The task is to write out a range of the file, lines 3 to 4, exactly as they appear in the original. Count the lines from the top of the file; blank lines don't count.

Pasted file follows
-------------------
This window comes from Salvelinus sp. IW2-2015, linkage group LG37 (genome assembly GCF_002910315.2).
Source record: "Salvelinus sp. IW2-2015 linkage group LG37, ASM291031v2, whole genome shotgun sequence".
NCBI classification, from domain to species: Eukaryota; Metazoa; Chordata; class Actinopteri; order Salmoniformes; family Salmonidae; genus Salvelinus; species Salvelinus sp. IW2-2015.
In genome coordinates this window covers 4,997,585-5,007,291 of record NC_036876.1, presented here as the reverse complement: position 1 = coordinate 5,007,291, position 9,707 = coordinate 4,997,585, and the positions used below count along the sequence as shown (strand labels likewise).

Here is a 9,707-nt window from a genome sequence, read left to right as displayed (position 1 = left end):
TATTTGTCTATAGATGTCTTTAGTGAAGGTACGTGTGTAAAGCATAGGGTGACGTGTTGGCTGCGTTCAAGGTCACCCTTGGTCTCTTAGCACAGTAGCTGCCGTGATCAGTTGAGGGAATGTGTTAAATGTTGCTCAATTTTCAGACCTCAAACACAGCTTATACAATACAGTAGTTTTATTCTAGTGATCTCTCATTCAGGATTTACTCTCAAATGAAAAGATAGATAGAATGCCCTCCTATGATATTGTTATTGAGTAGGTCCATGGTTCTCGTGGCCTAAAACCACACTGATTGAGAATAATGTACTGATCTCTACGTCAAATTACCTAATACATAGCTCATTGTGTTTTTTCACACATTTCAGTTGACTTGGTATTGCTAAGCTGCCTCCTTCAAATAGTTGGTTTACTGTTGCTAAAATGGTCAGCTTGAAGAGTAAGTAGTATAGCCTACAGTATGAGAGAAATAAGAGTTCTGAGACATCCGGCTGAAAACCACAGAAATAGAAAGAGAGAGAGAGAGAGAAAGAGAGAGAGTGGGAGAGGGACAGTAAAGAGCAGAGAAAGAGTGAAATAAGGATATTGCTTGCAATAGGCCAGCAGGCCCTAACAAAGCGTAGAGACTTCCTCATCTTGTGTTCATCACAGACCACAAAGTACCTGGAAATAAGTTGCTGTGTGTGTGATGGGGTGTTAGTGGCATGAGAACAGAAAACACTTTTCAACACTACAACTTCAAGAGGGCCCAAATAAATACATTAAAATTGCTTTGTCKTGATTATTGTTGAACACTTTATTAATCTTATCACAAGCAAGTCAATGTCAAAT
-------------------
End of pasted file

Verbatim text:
NCBI classification, from domain to species: Eukaryota; Metazoa; Chordata; class Actinopteri; order Salmoniformes; family Salmonidae; genus Salvelinus; species Salvelinus sp. IW2-2015.
In genome coordinates this window covers 4,997,585-5,007,291 of record NC_036876.1, presented here as the reverse complement: position 1 = coordinate 5,007,291, position 9,707 = coordinate 4,997,585, and the positions used below count along the sequence as shown (strand labels likewise).